Stem Cell-Mediated Scarring of the Spinal Cord Aids in Recovery


After injury to the spinal cord, glial cells and neural stem cells in the spinal cord contribute to the formation of the “glial scar.” This glial scar is rich in molecules known as chondroitin sulfate proteoglycans (CSPGs) that are known to repel growing axons. Therefore, the glial scar is viewed as a major impediment to spinal cord regeneration.

However, new work from the Karolinska Institutet in Solna, Sweden has confirmed that the glial scar actually works to contain the damage within the spinal cord. Far from impairing spinal cord recovery, the stem cell-mediated formation of the glial scar confines the damage to a discrete portion of the spinal cord and prevents it from spreading.

Trauma to the spinal cord can sever those nerve fibers that conduct nerve impulses to from the brain to skeletal muscles below the level of spinal cord injury. Depending on where the spinal cord is injured and the severity of the injury, spinal cord injuries can lead to a various degrees of paralysis. Such paralysis is often permanent, since the severed nerves do not grow back.

The absence of neural regeneration required an explanation, since cultured neurons whose axons are severed can regenerate both in culture and in a living creatures (for an excellent review, see Nishio T. Axonal regeneration and neural network reconstruction in mammalian CNS. J Neurol. 2009 Aug;256 Suppl 3:306-9). Thus, neuroscientists have concluded that the injured spinal contains a variety of molecules that inhibit axonal outgrowth and regeneration.

This hypothesis has been demonstrated since many axon growth inhibitors have been isolated from the injured spinal cord (see Schwab ME (2002) Repairing the injured spinal cord. Science 295:1029–1031). Such molecules include proteins like Nogo, Myelin-Associated Glycoprotein (MAG), and Oligodendrocyte-Myelin Glycoprotein (OMgp). However, as the Nishio review points out, axons from severed nerved have been seen growing throughout the central nervous system. Therefore, most of the blame for a lack of regrowth has been pinned on the glial scar.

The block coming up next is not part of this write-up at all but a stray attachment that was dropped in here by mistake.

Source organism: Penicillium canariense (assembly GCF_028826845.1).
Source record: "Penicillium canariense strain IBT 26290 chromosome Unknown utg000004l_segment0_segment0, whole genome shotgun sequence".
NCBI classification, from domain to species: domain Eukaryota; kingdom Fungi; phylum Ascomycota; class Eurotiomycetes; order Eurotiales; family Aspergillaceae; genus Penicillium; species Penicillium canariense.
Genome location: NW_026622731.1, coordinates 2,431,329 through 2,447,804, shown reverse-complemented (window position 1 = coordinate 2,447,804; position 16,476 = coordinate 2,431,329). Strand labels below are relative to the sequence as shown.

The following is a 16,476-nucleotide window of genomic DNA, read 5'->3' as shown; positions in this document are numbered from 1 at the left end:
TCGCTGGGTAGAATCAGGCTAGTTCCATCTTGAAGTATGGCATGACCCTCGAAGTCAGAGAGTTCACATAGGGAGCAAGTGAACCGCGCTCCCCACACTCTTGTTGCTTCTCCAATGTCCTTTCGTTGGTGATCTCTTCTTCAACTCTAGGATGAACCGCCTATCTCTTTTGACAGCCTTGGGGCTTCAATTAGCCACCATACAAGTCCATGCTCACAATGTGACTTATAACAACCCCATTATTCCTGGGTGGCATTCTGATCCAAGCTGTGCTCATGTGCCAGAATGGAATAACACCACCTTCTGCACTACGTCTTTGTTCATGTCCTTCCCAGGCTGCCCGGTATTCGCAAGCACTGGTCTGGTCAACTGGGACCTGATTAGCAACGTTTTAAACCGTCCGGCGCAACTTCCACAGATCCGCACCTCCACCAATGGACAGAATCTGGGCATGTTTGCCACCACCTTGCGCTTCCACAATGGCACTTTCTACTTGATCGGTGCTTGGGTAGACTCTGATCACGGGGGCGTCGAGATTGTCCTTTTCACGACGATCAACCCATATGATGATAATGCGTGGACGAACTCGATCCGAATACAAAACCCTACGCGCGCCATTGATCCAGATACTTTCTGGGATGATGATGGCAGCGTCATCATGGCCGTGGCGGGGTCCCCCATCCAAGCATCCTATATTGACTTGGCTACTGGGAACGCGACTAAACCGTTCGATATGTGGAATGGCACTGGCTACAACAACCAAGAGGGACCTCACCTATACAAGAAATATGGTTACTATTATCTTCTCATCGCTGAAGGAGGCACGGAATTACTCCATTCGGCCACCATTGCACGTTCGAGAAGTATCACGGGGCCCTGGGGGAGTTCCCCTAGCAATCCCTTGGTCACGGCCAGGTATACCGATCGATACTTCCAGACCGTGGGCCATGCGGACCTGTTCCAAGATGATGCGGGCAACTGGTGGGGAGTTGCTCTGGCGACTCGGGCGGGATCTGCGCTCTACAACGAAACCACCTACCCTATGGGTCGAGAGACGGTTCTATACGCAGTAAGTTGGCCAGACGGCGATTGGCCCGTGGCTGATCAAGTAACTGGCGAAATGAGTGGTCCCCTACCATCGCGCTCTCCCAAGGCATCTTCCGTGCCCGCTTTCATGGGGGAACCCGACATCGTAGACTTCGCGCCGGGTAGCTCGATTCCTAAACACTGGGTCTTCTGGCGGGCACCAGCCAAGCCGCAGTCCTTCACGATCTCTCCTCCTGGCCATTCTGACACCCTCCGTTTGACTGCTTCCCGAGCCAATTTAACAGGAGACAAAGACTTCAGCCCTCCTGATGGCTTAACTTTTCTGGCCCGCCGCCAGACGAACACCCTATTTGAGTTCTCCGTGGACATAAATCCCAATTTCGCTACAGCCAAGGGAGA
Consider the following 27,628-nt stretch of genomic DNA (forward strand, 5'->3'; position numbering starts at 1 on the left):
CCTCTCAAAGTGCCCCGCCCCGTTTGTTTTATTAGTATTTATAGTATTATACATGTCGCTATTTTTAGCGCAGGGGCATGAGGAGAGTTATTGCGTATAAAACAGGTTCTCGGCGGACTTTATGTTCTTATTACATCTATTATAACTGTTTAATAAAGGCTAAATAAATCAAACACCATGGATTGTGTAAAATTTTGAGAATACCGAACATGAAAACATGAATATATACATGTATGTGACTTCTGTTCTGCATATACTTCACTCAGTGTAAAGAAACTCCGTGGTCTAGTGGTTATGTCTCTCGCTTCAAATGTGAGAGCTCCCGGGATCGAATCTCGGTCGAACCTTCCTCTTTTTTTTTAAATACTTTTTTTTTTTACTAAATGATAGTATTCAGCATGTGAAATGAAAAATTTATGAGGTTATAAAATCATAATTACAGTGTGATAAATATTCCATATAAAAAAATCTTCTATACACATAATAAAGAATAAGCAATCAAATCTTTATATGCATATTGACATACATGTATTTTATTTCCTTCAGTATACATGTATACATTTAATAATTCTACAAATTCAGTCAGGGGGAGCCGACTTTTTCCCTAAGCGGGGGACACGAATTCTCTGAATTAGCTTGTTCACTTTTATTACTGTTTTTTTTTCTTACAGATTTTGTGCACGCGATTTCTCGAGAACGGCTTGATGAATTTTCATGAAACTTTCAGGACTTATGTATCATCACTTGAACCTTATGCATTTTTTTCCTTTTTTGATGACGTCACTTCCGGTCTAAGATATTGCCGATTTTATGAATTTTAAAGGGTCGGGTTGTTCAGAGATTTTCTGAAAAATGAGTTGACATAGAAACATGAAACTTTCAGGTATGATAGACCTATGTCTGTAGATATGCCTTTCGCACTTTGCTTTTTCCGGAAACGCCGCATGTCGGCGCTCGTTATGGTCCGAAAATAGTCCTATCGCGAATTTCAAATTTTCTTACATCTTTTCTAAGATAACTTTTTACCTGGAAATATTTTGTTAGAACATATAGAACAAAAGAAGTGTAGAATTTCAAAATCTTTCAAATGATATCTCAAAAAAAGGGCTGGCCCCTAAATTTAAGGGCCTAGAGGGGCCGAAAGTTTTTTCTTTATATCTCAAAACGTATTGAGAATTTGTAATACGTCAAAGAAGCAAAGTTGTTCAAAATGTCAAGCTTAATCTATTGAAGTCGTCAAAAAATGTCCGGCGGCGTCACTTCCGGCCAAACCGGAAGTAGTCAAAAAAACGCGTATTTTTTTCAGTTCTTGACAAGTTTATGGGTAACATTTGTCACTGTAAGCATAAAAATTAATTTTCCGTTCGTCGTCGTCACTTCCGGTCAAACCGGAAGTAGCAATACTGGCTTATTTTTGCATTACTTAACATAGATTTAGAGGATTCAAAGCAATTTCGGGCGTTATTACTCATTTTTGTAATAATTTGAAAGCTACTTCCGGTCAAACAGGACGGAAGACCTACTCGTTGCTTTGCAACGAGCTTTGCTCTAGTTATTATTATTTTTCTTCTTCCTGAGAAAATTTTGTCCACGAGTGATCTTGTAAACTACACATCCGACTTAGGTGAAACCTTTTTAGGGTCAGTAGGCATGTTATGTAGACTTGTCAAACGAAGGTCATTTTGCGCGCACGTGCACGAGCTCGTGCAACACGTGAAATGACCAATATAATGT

A new study by Jonas Frisén of the Department of Cell and Molecular Biology and his colleagues has shown that the neural stem cell population in the spinal cord are the main contributors to the glial scar. However, when glial scar formation was prevented after spinal cord injury, the injured area in the spinal cord expanded and more nerve fibers were severed. Furthermore, in their mouse model, a great number of nerve cells died in those mice that did not make glial scars when compared to those mice that were able to produce a normal glial scar.

Ependymal cell incorporation of 5-ethynyl-2′-deoxyuridine is reduced in the absence of Ras genes in intact spinal cord (A and B) and 7 days after injury (C to E). Arrowheads and arrows point to proliferating recombined (A and C) and unrecombined (C and D) ependymal cells, respectively. Injury-induced migration is blocked in rasless ependymal cells (F). Sagittal view of the lesion site 14 weeks after injury in a FoxJ1 control mouse (G) and FoxJ1-rasless mice (H to J). Recombined ependymal cells express YFP in (A) to (D), and cell nuclei are labeled with 4′,6-diamidino-2-phenylindole (DAPI) and appear blue. *P < 0.05, **P < 0.01; Student’s t test. Error bars show SEM. Scale bars represent 10 μm in (A) to (D) and 200 μm in (G) to (J). GFAP, glial fibrillary acidic protein.